Summer Shirt Statement

When you pull out a shirt from your wardrobe for work, an event or even an interview, do you ever wish your button-down was a little less boring? Shirts are, of course, a timeless classic; a wardrobe staple that we have relied on as part of our sartorial daily repertoire for decades. Elegant and effortless, a shirt is the perfect companion to everything from a trouser suit to your favourite frayed jeans or a patent skirt.


The classic white shirt is now anything but boring, as dozens of designers experimented with its proportions for entirely new incarnations. Simon Porte Jacquemus gave his sculptural bubble sleeves, Stella McCartney made hers with mismatched panels and Dolce and Gabbana added tiers of ruffles.

Where to Bottomless Brunch in London

We all know the British invented drinking, but did you know they invented brunch as well?

At least that’s how the legend goes. Now this inbetweeny meal – not quite breakfast, not quite lunch – has been greatly improved by the addition of free refills on daytime-appropriate bubbly and cocktails. And while this new wave of alcohol-soaked midday dining may have its roots across the pond, what could be a more natural activity for Londoners than the so-called bottomless brunch, which brings together a sociable weekend meal and excessive amounts of booze?

Where: Bunga Bunga, Battersea
Nearest tube: South Kensington/Fulham Broadway, or Battersea Park/Imperial Wharf rail station.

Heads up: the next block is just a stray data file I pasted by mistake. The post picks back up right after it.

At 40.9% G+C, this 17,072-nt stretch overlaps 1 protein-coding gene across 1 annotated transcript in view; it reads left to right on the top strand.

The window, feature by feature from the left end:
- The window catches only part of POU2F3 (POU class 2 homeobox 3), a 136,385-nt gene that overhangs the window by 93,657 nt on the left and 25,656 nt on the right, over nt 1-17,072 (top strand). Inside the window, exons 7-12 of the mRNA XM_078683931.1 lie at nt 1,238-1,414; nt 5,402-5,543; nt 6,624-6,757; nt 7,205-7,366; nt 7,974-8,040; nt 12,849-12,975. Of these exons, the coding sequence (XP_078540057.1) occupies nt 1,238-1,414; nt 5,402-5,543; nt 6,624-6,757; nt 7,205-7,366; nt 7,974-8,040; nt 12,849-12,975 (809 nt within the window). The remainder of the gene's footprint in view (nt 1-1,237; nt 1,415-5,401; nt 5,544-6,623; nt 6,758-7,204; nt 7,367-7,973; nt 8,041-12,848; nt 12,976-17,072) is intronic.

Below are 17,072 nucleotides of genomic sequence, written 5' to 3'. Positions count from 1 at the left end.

When: Saturdays, 11:30am-5pm
Cuisine: Italian
The deal: “Two hours of Frizanti and “do it yourself” bellini kits, a full 3 course brunch including breads, pastries, jams, antipasti meat platters and metro brunch pizzas, followed by fresh fruit and gelato,” plus live entertainment and karaoke. £38 per person before 2pm, £48 afterwards.


Where: Avenue, Mayfair
Nearest tube: Green Park
When: All day Saturdays and Sundays.
Cuisine: British
The deal: £22.50 for 2 courses or £27.50 for 3 courses, plus £15 for unlimited prosecco and Bloody Marys. Full menu here.


Where: Bad Egg, Moorgate
Nearest tube: Moorgate
When: Saturdays 10am-5pm; Sundays 12-5pm
Cuisine: Americanish
The deal: Three dishes and unlimited cava, Bloody Marys and mimosas for £32.50. Virgin option: £22.50. Full menu here.


Where: Mews of Mayfair, Mayfair
Nearest tube: Bond Street/Oxford Circus
When: Sundays, 12-4pm
Cuisine: British
The deal: £20 for 2 courses or £25 for 3 courses, plus £15 for unlimited prosecco, bellinis, mimosas and Bloody Marys with two courses or more. Full menu here.


Where: Hot Box, The City
Nearest tube: Aldgate
When: Sundays, 12-4pm
Cuisine: Americanish 
The deal: At this East London barbecue mecca, a ‘Liquid Brunch’ for £25 p/p is on the cards including the usual bubbles and more – there’s even five variations of Bloody Mary. We are particular fans of their Eggs Benedict with Smoked Pork Belly and the Green Bloody Mary with Chimichurri, Jalapeño Tabasco and Cucumber – Full menu here.


Any recommendations let me know below!

Winter Print